Monday, April 3, 2017

Mid-Century Baseball, Illustrated

I avoid sentimentality in baseball like the plague, so it was with some trepidation that I picked up A Century of Baseball, a "Special Collector's Edition" magazine published by The Saturday Evening Post. The issue features, to my taste, too many Norman Rockwell illustrations at their earnestly-composed, theatrically-mawkish "best," but it also features some terrific art and illustrations I'd never seen before, from the likes of Roy Hilton, Benjamin Kimberly Prins, Thornton Utz, Richard Sargent, Rudy Pott, John Falter, and Amos Sewell. The works are of the era, to be sure—rosily tender and already-nostalgic scenes of generational play, gently sexist illustrations of patient if harried moms and wives, pulling distracted men away from the games, nary a minority figure to be seen in most of the work—but all the more evocative because of that. These are glimpses through a mid-century lens on the game, then considered America's Pastime and due soon for some cultural erosion. The last image is a Rockwell (and a great one), but the lesser-known—to me!—artists first:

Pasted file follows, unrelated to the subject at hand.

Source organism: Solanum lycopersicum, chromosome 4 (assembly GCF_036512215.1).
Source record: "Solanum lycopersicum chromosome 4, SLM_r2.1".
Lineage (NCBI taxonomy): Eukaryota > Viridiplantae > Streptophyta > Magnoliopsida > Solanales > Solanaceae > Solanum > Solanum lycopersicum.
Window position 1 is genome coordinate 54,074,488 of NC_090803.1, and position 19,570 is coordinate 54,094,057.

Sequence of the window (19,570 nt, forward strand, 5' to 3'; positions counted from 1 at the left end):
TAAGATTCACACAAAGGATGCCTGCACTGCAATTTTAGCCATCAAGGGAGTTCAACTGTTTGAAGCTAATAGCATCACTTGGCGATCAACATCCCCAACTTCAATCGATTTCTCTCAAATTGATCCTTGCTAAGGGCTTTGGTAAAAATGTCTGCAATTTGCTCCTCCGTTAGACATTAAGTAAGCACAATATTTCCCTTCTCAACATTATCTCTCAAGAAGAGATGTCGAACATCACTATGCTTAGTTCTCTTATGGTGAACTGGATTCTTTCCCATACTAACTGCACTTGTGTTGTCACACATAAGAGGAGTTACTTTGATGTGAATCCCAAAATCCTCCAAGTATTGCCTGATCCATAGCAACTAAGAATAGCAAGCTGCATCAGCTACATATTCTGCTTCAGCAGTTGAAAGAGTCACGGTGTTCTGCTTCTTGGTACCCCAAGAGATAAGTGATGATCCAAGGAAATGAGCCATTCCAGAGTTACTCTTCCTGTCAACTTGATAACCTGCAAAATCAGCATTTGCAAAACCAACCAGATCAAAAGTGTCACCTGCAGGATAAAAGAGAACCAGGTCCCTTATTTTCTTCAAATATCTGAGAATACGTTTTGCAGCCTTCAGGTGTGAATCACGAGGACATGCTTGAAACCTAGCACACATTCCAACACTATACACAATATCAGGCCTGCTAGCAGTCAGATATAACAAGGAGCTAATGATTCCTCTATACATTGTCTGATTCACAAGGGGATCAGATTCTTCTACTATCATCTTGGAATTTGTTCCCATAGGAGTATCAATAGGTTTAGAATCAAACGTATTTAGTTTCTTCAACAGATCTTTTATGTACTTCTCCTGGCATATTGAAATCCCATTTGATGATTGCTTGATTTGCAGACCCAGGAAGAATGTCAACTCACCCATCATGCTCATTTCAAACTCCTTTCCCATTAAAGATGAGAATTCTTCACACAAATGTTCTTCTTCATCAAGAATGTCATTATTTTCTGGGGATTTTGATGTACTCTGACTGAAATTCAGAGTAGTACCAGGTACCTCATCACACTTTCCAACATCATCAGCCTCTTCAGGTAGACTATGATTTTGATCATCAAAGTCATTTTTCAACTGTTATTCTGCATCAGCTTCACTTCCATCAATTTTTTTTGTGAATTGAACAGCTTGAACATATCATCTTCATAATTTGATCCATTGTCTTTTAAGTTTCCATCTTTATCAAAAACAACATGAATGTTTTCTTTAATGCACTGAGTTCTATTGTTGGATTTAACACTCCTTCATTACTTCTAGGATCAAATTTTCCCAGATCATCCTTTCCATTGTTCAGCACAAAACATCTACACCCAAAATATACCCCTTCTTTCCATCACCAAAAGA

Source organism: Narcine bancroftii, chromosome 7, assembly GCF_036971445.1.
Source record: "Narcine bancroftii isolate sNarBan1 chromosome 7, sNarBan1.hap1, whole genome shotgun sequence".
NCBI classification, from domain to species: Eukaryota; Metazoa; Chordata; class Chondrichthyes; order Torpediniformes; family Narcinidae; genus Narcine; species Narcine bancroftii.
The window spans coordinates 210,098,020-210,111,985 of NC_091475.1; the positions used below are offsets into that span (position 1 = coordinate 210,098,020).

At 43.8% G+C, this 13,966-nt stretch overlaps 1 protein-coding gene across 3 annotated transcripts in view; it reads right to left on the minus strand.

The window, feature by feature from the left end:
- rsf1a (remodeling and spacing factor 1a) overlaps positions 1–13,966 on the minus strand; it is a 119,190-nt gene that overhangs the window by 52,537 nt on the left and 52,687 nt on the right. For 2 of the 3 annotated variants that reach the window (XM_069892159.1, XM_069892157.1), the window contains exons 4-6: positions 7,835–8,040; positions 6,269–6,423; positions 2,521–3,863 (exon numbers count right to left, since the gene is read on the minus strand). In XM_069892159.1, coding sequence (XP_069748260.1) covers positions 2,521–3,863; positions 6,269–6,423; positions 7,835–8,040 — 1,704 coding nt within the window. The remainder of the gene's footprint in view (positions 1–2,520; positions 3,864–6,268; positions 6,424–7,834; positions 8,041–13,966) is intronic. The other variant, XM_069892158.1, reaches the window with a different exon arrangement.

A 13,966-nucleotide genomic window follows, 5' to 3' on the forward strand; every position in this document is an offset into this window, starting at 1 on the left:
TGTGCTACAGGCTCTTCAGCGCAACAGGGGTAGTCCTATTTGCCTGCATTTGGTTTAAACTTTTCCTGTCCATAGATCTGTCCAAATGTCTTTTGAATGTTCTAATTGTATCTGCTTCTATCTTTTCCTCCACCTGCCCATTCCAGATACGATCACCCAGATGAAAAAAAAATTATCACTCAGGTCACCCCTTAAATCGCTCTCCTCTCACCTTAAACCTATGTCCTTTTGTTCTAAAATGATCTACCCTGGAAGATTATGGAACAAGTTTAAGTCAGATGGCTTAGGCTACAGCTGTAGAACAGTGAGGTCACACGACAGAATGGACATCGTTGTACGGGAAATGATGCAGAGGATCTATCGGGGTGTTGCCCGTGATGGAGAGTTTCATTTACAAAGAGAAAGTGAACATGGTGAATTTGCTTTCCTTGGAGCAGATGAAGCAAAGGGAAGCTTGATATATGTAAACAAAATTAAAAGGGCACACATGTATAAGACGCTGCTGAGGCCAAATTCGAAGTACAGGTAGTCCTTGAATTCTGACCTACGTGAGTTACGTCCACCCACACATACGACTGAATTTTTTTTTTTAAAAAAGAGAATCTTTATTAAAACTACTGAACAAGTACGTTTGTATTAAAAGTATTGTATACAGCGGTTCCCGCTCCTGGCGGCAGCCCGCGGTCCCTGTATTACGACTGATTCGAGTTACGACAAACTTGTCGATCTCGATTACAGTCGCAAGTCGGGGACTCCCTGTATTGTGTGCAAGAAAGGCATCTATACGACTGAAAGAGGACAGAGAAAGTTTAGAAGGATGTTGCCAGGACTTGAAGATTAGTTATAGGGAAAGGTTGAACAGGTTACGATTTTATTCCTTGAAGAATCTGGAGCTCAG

"Baseball Stadium at Night" (detail), June 28, 1941, Roy Hilton

"World Series in TV Department Store" (detail), October 4, 1958, Benjamin Kimberly Prins

"World Series Scores" (detail),  October 2, 1954, Thornton Utz
"Rough Him Up," May 7, 1955, Rudy Pott

"No Time for a Hotdog" (detail), April 11, 1959, Richard Sargent

"Baseball in the Hospital" (detail), April 29, 1961, Amos Sewell
"Date with the Television," April 21, 1956, John Falter
"Knothole Baseball," August 30, 1958, Norman Rockwell

1 comment:

Unknown said...

Love baseball, and appreciate your article